For Youth Workers Post

What Is a Mentor?

Craig Mitchell

Think for a moment about a person who had a significant impact upon your growth in faith when you were younger. Picture his or her face. Recall what this person said and did that was significant for you. Take a moment to give thanks to God for this person.

In becoming a mentor, you are seeking, with God’s grace, to become this kind of significant influence for someone else.

Be a Friend

A mentor is a friend and a guide. A mentor is not a teacher who always tells you what you should do. Instead, a mentor is someone who shares your life journey—someone who will laugh with you, cry with you, question with you, dream and pray with you. Keep in mind the picture of two people walking side by side on the road of life—pilgrims traveling with each other and with God.

Be an Example

Sally's CommunityThe word disciple means to be an apprentice. A mentor is like an experienced potter or carpenter who teaches his or her apprentice the craft, not by giving lectures but by demonstrating skills learned from years of practice. To be a mentor to a young person in Christian faith is to allow him or her to watch you live out your faith day by day. This doesn’t mean that you have to be a super-Christian. It does mean being honest and vulnerable about your successes and failures, your hopes and fears, your beliefs and doubts. The way you live can demonstrate to others the truth that God is real and that walking with Jesus Christ brings life in all its fullness.

Be Open

Sharing your journey with a young person means being open about your past, your present, and your future. He or she will be encouraged to know that you had similar struggles as a teenager and that through those struggles you discovered what it means to trust in God. Just as the Psalms reminded the people of Israel of God’s faithfulness in the past (see Psalm 78), your “faith memory” will help the young person to know that God is always with us, that God keeps promises, and that God can be trusted today.

Be a Listener

Dietrich Bonhoeffer once said that what people want more than anything else in life is to be listened to and understood by another person. A mentor is more willing to listen than to talk. The primary focus of your time with the young person is on their relationship with God and their growth in faith. The more attentive you are to the young person’s thoughts and feelings, the more honest he or she will be with you. And be open to what the young person will teach you about God and faith.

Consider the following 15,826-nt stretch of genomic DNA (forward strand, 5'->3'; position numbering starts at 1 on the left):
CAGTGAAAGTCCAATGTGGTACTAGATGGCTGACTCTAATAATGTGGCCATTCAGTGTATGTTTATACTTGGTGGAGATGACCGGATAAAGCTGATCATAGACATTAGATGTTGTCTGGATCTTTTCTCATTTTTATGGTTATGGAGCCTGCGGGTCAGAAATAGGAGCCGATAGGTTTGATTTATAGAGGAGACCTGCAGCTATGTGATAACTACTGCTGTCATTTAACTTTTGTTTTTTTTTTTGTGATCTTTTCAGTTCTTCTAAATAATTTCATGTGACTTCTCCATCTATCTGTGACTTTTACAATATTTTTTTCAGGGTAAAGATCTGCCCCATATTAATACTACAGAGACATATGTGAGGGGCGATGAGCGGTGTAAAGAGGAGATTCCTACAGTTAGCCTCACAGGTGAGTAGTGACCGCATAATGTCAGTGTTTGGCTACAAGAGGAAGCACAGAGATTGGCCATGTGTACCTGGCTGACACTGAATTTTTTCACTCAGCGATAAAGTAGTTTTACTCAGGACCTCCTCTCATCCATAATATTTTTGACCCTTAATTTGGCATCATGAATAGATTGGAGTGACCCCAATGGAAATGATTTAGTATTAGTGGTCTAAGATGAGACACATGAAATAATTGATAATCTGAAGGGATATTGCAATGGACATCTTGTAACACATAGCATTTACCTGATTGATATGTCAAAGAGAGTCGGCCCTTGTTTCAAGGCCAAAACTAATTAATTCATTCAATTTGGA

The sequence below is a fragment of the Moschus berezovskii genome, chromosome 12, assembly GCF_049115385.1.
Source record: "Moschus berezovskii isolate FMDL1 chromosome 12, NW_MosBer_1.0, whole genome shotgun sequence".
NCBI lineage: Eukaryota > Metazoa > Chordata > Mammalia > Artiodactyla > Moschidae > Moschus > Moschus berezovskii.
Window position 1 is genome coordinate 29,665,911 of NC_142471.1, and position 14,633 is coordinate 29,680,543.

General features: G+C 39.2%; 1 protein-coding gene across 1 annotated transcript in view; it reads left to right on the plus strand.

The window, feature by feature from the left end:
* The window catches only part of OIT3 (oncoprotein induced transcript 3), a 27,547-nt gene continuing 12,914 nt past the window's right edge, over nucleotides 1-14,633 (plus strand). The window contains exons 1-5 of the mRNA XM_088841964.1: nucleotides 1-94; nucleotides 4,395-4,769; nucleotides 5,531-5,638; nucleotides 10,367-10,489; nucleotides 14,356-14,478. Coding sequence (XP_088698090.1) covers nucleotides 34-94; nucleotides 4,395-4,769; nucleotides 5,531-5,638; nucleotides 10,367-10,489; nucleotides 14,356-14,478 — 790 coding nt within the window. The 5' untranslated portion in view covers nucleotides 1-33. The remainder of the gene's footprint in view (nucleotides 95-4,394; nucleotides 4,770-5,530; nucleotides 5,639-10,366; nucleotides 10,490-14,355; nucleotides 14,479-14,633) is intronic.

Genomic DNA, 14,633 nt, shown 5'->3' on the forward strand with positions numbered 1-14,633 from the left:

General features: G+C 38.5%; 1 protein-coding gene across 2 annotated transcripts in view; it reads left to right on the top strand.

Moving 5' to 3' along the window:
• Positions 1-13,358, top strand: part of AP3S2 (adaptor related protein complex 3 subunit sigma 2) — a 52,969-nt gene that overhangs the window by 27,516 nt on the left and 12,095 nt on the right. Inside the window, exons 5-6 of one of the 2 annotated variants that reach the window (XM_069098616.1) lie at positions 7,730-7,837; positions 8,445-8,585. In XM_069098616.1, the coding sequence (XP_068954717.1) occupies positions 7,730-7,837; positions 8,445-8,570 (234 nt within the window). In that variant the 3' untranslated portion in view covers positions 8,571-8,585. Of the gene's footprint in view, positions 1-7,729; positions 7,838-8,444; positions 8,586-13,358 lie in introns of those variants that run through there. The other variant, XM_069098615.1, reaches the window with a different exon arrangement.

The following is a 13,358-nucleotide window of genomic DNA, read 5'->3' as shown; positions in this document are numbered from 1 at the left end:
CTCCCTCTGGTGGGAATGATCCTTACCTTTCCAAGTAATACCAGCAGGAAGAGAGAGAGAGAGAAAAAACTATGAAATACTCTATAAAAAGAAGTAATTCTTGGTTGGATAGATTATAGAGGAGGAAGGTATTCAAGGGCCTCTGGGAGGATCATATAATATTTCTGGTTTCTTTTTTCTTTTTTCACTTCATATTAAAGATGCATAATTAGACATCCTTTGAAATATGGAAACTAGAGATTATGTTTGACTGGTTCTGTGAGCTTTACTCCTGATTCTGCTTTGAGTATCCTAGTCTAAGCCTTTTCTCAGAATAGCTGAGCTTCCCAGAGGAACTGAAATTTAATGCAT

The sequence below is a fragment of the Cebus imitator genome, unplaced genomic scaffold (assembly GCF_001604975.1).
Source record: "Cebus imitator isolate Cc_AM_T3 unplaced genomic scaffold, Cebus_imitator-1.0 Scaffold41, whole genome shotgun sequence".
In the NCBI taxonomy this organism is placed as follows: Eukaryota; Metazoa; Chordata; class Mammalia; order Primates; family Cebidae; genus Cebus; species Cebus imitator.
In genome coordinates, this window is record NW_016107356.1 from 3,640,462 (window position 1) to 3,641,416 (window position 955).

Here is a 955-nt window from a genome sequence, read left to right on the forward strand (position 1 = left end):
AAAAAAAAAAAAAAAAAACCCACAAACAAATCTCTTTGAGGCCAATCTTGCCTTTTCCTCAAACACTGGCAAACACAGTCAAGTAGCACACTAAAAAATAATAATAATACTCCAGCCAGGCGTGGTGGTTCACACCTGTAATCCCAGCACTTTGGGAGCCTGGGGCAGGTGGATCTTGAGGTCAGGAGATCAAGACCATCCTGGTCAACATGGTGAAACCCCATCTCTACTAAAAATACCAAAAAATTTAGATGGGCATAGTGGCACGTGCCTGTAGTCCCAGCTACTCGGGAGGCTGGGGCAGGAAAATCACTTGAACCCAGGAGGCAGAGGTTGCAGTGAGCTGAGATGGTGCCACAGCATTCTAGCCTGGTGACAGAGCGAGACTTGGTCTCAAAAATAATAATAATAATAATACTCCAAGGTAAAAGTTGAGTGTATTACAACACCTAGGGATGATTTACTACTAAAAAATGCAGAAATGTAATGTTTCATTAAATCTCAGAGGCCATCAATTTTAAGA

Be Encouraging

devozine Teaching Parents TS 76764138One of the words that may have come to mind when you thought of your own “mentor” in faith is encouragement. Most young people already feel weighed down by the expectations of parents, school, friends, and even the church. They don’t need anyone else telling them what they are doing wrong. We know from our own experience that we are most likely to grow when we receive positive affirmation and encouragement. A mentor tries to recognize and affirm the best in their young friend.

Be Caring

Trusting isn’t easy for many young people. Before you begin and during your time together, think carefully about the things that you can do to help the young person feel most comfortable—meet in places where there are other people around; wait until you know each other well and then always ask permission before giving the young person a hug; let the young person decide the depth to which you will share. And if you ever feel uncomfortable or uneasy about things that are happening, talk to someone you trust; and encourage the young person to do the same.

Be Prayerful

Finally, a mentor is someone who prays and trusts in God. Leaders of any kind need to remind themselves continually that it is God who ultimately does the work of transforming lives. A mentor’s role is to trust God’s powerful love, to be open to the Spirit working through each of us, and simply to be present while God works. A wise person described this as being like a midwife who is present to assist with the birth—without having to do all the work! Being a mentor means being present during the spiritual birth and growth of young Christians. And this is a real privilege!

Craig Mitchell is the National Director of Formation, Education & Discipleship for the Uniting Church in Australia. In his spare time, he writes devozine articles and “In the Habit” blog sessions.

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